If you want to extend your Wi-Fi network to the far end of a large home, the best way is to run a network cable there and connect it to another access point (or Wi-Fi router). But running network cables in an aesthetically pleasing way is a challenge, so the second-best way is to get a pair of power-line adapters, such as the recently reviewed
The ZyXel PLA4231 is basically a two-port power-line adapter that comes with a built-in Wi-Fi access point. This means apart from being able to host two other wired network devices in some remote part of your house, it can also create a new Wi-Fi network there for wireless clients. Per thestandard, the ZyXel PLA4231 should provide data speeds of up to 500Mbps. In reality its speed is, unfortunately, much lower than that, both for wired and wireless clients, due to the lack of Gigabit Ethernet and dual-band Wi-Fi support.
To add injury to the insult, at a street price of around $120, without a second power-line adapter included, the ZyXel PLA4231 is not cheap.
If your home network is already power line-ready, the ZyXel PLA4231 is a decent addition thanks to its two network ports and built-in Wi-Fi. First-time power-line buyers, however, will find it a better deal to get an Actiontec PWR511K01 kit, which costs just $50, and a separate budget Wi-Fi router or an access point.
Design and features
The ZyXel PLA4231 is not the first power-line Wi-Fi extender kit I've seen. A couple of years ago I reviewed the , which offered a similar feature. The Netgear, however, supported only the HomePlug AV Powerline standard, which caps at just 200Mbps, while the ZyXel PLA4231 supports the standard (also known as Powerline AV 500), which offers up to 500Mbps.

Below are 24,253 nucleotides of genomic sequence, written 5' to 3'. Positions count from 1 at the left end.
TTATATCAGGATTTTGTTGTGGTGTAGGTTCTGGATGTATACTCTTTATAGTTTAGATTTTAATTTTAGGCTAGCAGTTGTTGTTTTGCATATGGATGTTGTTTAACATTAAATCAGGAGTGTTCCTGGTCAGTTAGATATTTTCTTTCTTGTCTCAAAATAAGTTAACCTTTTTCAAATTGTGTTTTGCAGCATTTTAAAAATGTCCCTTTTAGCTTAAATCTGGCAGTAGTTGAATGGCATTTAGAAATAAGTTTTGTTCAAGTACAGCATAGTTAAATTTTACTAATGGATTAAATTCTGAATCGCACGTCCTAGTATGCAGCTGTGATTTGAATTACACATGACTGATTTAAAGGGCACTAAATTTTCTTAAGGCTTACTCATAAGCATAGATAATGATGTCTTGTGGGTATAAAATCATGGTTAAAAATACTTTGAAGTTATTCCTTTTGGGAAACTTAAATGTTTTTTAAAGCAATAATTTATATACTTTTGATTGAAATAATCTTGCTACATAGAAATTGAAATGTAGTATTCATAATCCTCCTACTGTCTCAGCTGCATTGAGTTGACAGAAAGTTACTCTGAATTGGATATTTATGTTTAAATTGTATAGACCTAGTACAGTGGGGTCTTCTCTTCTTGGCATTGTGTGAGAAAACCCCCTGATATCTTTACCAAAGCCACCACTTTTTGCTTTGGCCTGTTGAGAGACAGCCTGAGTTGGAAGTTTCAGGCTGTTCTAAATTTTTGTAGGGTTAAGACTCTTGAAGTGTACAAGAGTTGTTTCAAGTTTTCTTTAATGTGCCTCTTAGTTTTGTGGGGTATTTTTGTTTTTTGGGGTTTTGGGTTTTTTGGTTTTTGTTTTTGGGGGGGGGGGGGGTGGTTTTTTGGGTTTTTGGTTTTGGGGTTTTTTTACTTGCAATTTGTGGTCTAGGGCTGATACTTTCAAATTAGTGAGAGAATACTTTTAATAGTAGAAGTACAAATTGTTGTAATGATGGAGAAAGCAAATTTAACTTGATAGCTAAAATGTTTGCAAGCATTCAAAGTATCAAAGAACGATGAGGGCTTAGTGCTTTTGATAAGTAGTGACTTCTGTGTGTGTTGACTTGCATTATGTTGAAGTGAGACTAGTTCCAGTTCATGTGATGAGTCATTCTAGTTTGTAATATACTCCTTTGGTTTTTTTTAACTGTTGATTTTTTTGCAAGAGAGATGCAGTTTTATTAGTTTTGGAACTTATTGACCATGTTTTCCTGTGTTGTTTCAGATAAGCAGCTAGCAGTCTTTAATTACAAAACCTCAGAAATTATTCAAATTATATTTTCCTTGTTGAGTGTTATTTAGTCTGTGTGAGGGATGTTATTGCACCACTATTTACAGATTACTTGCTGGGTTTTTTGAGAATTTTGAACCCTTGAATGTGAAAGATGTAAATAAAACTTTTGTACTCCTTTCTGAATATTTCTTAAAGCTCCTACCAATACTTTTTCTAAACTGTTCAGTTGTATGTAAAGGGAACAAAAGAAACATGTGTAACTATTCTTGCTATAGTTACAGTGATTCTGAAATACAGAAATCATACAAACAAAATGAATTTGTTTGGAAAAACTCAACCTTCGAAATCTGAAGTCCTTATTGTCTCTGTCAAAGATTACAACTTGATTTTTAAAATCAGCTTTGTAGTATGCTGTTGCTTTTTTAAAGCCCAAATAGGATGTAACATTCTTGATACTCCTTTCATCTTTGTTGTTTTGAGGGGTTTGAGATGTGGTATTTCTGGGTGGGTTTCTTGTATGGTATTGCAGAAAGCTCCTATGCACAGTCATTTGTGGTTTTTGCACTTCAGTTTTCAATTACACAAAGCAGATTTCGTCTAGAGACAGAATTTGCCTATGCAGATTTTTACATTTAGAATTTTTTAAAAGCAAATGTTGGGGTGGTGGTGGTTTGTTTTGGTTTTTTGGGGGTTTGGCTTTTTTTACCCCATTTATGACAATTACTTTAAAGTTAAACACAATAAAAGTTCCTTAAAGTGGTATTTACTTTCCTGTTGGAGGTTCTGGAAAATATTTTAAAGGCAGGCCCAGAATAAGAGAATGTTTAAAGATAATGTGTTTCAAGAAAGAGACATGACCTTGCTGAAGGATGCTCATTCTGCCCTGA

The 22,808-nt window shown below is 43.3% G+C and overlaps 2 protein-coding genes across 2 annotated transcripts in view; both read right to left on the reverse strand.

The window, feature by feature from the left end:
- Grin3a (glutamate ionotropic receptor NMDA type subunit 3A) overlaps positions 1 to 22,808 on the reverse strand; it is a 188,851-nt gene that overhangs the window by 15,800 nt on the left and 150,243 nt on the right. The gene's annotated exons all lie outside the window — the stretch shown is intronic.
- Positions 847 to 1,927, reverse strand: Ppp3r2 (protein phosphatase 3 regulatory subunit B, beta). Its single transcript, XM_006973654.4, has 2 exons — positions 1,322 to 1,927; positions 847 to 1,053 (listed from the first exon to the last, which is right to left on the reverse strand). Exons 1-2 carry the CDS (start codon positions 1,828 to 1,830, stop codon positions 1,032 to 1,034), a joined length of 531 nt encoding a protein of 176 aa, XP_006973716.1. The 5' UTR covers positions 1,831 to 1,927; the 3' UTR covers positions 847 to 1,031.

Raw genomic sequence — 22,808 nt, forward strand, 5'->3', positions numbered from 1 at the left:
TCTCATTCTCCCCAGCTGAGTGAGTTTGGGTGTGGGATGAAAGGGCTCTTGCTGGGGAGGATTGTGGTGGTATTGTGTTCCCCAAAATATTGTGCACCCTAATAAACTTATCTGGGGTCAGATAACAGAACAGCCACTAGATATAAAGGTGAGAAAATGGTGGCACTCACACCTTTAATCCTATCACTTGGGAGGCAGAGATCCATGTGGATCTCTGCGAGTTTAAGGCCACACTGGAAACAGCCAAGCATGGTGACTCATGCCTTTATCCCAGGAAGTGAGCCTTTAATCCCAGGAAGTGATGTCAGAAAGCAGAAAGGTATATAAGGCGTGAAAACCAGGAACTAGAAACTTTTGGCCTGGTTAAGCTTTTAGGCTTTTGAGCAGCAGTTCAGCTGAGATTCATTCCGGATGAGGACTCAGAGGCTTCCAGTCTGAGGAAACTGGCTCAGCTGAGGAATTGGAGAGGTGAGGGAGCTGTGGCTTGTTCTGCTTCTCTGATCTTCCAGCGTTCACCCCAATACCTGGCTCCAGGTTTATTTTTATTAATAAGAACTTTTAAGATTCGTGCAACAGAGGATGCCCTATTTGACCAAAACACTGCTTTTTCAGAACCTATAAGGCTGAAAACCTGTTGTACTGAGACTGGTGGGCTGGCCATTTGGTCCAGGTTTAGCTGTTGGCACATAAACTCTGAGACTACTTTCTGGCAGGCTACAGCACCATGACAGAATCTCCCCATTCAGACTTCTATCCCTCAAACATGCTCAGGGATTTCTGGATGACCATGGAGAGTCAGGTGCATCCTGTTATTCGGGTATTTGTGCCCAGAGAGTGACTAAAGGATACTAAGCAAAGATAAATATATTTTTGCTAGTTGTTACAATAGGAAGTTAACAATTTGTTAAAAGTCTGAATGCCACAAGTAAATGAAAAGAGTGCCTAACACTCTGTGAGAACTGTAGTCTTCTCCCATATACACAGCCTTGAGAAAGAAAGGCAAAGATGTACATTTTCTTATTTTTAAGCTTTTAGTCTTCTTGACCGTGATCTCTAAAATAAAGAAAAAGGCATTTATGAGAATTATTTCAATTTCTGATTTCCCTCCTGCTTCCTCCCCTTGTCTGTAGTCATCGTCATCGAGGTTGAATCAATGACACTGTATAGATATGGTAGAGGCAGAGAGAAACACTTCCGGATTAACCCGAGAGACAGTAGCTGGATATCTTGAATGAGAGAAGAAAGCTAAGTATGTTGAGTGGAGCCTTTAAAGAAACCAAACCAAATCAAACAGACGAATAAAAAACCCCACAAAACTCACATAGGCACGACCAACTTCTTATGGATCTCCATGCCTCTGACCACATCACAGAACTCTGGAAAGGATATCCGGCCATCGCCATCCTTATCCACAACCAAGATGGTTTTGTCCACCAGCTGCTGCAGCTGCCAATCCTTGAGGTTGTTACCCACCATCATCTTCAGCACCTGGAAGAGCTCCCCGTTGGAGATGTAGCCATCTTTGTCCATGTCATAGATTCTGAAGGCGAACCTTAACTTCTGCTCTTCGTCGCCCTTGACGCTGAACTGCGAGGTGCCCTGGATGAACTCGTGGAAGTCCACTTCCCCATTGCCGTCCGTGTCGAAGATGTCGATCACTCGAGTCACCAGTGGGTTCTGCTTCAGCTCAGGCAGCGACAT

In reality, however, the ZyXel PLA4231 is not much faster than the older Netgear XAVNB2001 because its network ports are regular Ethernet, which is capped at 100Mbps. This means that at most a wired connection using it will have a speed of 100Mbps, not 500Mbps. The situation would improve a great deal if the PLA4231 supported Gigabit Ethernet, instead. In its defense, the Actiontec PWR511K01 doesn't support Gigabit Ethernet either.
The ZyXel PLA4231's built-in Wi-Fi supports the 300Mbps dual-stream single-band 802.11n standard and works only in the 2.4GHz frequency. For this reason, the real-world output speed is also much lower than 300Mbps. I wish it supported dual-band to also offer a Wi-Fi signal on the faster 5GHz band.
Unlike the Netgear XAVNB2001, which comes in a kit that includes a second power-line adapter, the ZyXEL is a single unit. This means it's useless just by itself, as you need at least two adapters to create the first power-line connection. For this reason, first-time power-line users need to purchase another power-line adapter with the ZyXel PLA4231. You can get basically any power-line adapter on the market but it's better if you get that supports the same standard, such as one on this list. I tried the new ZyXel with a few power-line adapters from different vendors, including the Actiontec PWR511K01, and it worked with all of them. Most existing power-line adapters come in a kit of two, however. ZyXel also has a Powerline AV 500+ adapter of its own, the PLA4205, that will be reviewed later.
The PLA4231 has a snap-on design and is relatively compact but not compact enough to keep the power socket area clear, so it might obstruct access to adjacent receptacles. On top is an array of small LED lights that show the statuses of power, Wi-Fi, power-line connectivity, and the two Ethernet ports. The two network ports are located on one side of the device. As mentioned above, they don't support Gigabit Ethernet (1000Mbps), just regular Ethernet (100Mps), so it can't take full advantage of the 500Mbps Powerline AV 500+ standard it supports.
On other side of the PLA4231 are a power on/off button and two smaller buttons. One of them is to reset or change the device's encryption, and the other is for the Wi-Fi Protected Setup (WPS) feature that helps with the setup process.